I walked to a large group of people, blocked by a makeshift wall with a table covered in laptops. They were blogging away, editing with Final Cut Pro, and browsing Twitter. A sign had the words scrawled on it: “Media section. Do not enter. Occupiers only, not corporate media.” I was a bit confused – was the sign trying to keep me out, make a point, or what? I walked in anyways, getting into a conversation with a filmmaker who was documenting the event and wanted my help. I was then approached by a man who asked me if I was media. “What do you mean, media?” I asked…a reasonable question in a movement that declares it is for and by everyone, that everyone has equal say and no claim to leadership over anyone else. I was told that having a blog did not qualify me as media; that if I wanted to count as media, I would have to attend a media leadership training the next day, and until then I would have to leave.

Not wanting to start a fight, I walked out of the media section. I regret not standing my ground, because the bitter taste of the interaction brought me to leave the park. Did this mean that I could start my own corner of the park for “Class B organizers,” entry contingent on attending one of my trainings? I went online and found this on the internet:

“As I tried walking into the media area, which is portioned off with a three foot wall of suitcases, tarps, and containers, a man with “security” printed across his shirt stopped me. After I gave my details, I stepped through the narrow opening. Most of the members of Occupy Wall Street’s media team were in a meeting, I was told, one that I would not be allowed to sit in on.”

It wasn’t the personal offense of being kicked out; it was the sting that once again, I had been had by a movement.

Only a month into a movement that considers itself leaderless, egalitarian, and anarchistic, having a section of the “people’s park” cordoned off and restricted is not a good thing. It points to deep flaws in the idealism that made such a concept seem feasible. I am sure there are practical reasons for this security team (laptops are liable to get stolen,) but what disturbs me is that this and every other haphazard concession to practicality will chip away at the above-mentioned ideals. This egalitarianism will be lost long before its intellectual bankruptcy (forgive the pun) is laid bare and acknowledged.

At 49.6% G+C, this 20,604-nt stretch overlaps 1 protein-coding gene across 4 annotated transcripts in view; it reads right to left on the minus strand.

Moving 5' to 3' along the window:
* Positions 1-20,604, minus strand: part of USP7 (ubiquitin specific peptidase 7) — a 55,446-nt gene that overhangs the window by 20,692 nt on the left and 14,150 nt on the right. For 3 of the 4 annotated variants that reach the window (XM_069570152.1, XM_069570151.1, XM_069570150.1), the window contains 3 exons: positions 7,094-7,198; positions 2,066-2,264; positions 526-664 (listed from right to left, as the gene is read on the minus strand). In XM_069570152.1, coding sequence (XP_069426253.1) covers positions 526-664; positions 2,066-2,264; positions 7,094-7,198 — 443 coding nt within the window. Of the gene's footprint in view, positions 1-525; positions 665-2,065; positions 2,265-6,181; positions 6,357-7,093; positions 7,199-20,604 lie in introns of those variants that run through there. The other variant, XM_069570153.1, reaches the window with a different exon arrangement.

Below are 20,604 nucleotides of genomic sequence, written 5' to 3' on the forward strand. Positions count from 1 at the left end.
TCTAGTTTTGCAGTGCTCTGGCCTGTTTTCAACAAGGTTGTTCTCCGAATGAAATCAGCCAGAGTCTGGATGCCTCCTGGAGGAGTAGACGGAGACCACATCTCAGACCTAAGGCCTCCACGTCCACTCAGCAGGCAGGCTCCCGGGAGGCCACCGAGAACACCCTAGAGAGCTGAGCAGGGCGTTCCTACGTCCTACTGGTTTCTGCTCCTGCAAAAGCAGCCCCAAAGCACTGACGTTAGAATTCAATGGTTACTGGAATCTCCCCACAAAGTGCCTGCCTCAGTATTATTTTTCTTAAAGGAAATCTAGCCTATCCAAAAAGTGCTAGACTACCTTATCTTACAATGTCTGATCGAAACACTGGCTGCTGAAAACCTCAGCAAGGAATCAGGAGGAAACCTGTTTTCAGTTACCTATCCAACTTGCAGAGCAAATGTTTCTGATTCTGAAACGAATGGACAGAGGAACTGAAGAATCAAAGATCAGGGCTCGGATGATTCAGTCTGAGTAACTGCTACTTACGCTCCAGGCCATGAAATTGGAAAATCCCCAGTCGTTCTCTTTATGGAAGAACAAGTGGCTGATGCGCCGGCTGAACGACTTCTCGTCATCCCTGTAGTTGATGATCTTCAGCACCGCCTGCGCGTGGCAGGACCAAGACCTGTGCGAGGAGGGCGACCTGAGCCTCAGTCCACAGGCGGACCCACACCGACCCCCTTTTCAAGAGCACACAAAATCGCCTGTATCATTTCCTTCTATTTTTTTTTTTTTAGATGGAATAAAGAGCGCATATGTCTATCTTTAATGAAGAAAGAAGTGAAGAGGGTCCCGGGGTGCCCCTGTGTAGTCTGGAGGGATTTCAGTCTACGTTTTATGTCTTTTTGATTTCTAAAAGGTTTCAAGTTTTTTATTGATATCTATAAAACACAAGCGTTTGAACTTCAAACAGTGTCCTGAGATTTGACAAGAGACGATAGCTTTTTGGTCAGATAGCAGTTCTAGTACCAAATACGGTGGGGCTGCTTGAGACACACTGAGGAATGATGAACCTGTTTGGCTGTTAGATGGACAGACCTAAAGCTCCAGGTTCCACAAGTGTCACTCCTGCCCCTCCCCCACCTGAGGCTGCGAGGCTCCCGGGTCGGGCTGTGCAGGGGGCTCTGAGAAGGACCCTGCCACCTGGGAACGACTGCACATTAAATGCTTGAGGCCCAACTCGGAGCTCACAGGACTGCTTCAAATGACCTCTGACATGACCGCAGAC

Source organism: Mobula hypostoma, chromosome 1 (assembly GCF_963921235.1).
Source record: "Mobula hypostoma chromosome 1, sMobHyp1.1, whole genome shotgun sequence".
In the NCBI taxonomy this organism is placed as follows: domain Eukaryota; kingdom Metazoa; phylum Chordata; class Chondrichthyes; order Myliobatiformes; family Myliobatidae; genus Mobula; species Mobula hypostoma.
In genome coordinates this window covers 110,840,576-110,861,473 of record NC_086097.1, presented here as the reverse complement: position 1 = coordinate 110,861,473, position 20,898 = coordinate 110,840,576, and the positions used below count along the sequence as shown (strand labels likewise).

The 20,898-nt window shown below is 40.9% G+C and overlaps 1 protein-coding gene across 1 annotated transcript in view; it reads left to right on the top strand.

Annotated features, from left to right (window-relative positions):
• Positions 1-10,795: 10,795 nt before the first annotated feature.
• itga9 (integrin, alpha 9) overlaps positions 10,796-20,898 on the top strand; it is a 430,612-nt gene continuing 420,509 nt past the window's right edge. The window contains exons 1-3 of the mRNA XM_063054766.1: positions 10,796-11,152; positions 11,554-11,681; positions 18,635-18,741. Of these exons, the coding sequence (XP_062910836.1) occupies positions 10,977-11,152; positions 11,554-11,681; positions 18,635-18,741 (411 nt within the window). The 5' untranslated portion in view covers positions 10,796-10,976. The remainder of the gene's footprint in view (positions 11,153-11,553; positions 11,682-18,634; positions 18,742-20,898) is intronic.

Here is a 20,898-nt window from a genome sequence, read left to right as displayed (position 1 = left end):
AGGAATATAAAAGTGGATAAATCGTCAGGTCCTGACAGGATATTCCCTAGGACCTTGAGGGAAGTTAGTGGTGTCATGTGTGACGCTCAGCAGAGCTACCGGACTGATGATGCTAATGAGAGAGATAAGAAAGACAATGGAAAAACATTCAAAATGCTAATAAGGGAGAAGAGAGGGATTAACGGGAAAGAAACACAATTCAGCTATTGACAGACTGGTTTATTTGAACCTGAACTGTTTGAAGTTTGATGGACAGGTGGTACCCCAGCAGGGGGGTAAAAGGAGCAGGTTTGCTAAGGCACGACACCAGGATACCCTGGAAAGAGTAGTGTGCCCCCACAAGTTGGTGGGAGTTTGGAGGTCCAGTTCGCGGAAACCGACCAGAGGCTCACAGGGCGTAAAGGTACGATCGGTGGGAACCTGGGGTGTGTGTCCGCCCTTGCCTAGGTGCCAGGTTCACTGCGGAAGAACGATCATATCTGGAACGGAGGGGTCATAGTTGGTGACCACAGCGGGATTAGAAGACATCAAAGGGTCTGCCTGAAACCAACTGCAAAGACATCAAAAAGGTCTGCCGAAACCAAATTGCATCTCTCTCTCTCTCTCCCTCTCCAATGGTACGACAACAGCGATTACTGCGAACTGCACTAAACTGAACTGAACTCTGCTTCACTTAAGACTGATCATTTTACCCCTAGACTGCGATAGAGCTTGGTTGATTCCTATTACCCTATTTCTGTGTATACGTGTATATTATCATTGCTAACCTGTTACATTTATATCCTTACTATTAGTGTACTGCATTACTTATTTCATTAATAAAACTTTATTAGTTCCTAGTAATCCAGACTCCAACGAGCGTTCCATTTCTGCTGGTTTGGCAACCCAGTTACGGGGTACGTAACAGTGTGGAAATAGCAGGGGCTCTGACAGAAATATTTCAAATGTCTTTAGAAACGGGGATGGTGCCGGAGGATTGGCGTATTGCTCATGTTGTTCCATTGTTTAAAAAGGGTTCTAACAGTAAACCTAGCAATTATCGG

A movement cannot be transparent, just like a person cannot be self-aware, if it does not acknowledge blatant truths. Anarchy doesn’t work. Income disparity will always exist to some extent. Destroying a system rather than working with it (at least to some extent) is extremely dangerous, and very few people in history has shown themselves to be good at that. Change is difficult, and it requires a vision of an alternate future. If the vision is yet to be formed, we need a roadmap to the vision. And the greatest truth: not everybody can be represented in every element of this movement. Like a clever politician, the movement has allowed each member to see him or herself in it; but like any politician, its true test will come when it is asked to actually make a decision.

This leaderlessness and goallessness seem to be ultimately destructive, which saddens me because I really, really want to see something done about everything ailing our country. Anarchy is not a viable means of government, because people need rules to survive. The challenges to organizing and collating and involving millions of voices are tremendous, but they can’t be sidestepped if all our power is to truly be harnessed.

I predict that the colder the weather gets, the more sharply the movement will gain focus. Leaders will emerge, and “nobody’s in charge” will turn into “nobody’s in charge, but this guy knows a lot about what’s going on” and then to “talk to this guy,” if indeed the movement continues. A blanket distrust of all institution will give way to more specific demands. I just hope that this process is not haphazard – that it is directed cognizantly, that great minds are utilized to concoct a master plan, that is also crowdsourced for a further brilliance that revolutions have never had before.

And for right now.. well, maybe it’s time to attend a media training so I can learn how to blog.